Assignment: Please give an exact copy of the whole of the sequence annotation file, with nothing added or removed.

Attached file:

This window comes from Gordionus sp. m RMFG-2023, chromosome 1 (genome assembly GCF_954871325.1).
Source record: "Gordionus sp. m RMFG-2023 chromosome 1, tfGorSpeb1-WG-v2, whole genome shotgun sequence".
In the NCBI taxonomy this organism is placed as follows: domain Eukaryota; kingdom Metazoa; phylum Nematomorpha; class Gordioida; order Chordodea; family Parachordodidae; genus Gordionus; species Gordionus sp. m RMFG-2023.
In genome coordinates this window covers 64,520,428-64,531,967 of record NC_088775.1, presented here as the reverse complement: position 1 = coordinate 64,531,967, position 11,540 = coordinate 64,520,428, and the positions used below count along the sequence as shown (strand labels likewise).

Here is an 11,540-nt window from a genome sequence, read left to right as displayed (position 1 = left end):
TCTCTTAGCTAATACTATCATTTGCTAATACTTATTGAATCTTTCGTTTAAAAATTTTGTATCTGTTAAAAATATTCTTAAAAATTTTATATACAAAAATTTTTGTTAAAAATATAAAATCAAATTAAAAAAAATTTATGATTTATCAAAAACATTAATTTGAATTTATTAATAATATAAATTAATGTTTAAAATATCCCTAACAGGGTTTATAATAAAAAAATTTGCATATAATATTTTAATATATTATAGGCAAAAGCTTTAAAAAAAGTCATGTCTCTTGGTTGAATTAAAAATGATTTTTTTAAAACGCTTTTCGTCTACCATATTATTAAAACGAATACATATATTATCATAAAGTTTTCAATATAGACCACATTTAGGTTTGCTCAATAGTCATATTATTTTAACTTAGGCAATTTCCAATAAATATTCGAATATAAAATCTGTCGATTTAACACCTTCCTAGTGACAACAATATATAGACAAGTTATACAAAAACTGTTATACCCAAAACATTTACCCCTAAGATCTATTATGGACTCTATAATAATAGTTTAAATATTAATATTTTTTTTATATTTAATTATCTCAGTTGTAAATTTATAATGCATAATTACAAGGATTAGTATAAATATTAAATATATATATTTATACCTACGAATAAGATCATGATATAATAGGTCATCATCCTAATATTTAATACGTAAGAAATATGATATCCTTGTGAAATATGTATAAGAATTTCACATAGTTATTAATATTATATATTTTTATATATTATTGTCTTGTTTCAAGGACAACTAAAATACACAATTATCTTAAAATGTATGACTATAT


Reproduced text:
This window comes from Gordionus sp. m RMFG-2023, chromosome 1 (genome assembly GCF_954871325.1).
Source record: "Gordionus sp. m RMFG-2023 chromosome 1, tfGorSpeb1-WG-v2, whole genome shotgun sequence".
In the NCBI taxonomy this organism is placed as follows: domain Eukaryota; kingdom Metazoa; phylum Nematomorpha; class Gordioida; order Chordodea; family Parachordodidae; genus Gordionus; species Gordionus sp. m RMFG-2023.
In genome coordinates this window covers 64,520,428-64,531,967 of record NC_088775.1, presented here as the reverse complement: position 1 = coordinate 64,531,967, position 11,540 = coordinate 64,520,428, and the positions used below count along the sequence as shown (strand labels likewise).

Here is an 11,540-nt window from a genome sequence, read left to right as displayed (position 1 = left end):
TCTCTTAGCTAATACTATCATTTGCTAATACTTATTGAATCTTTCGTTTAAAAATTTTGTATCTGTTAAAAATATTCTTAAAAATTTTATATACAAAAATTTTTGTTAAAAATATAAAATCAAATTAAAAAAAATTTATGATTTATCAAAAACATTAATTTGAATTTATTAATAATATAAATTAATGTTTAAAATATCCCTAACAGGGTTTATAATAAAAAAATTTGCATATAATATTTTAATATATTATAGGCAAAAGCTTTAAAAAAAGTCATGTCTCTTGGTTGAATTAAAAATGATTTTTTTAAAACGCTTTTCGTCTACCATATTATTAAAACGAATACATATATTATCATAAAGTTTTCAATATAGACCACATTTAGGTTTGCTCAATAGTCATATTATTTTAACTTAGGCAATTTCCAATAAATATTCGAATATAAAATCTGTCGATTTAACACCTTCCTAGTGACAACAATATATAGACAAGTTATACAAAAACTGTTATACCCAAAACATTTACCCCTAAGATCTATTATGGACTCTATAATAATAGTTTAAATATTAATATTTTTTTTATATTTAATTATCTCAGTTGTAAATTTATAATGCATAATTACAAGGATTAGTATAAATATTAAATATATATATTTATACCTACGAATAAGATCATGATATAATAGGTCATCATCCTAATATTTAATACGTAAGAAATATGATATCCTTGTGAAATATGTATAAGAATTTCACATAGTTATTAATATTATATATTTTTATATATTATTGTCTTGTTTCAAGGACAACTAAAATACACAATTATCTTAAAATGTATGACTATAT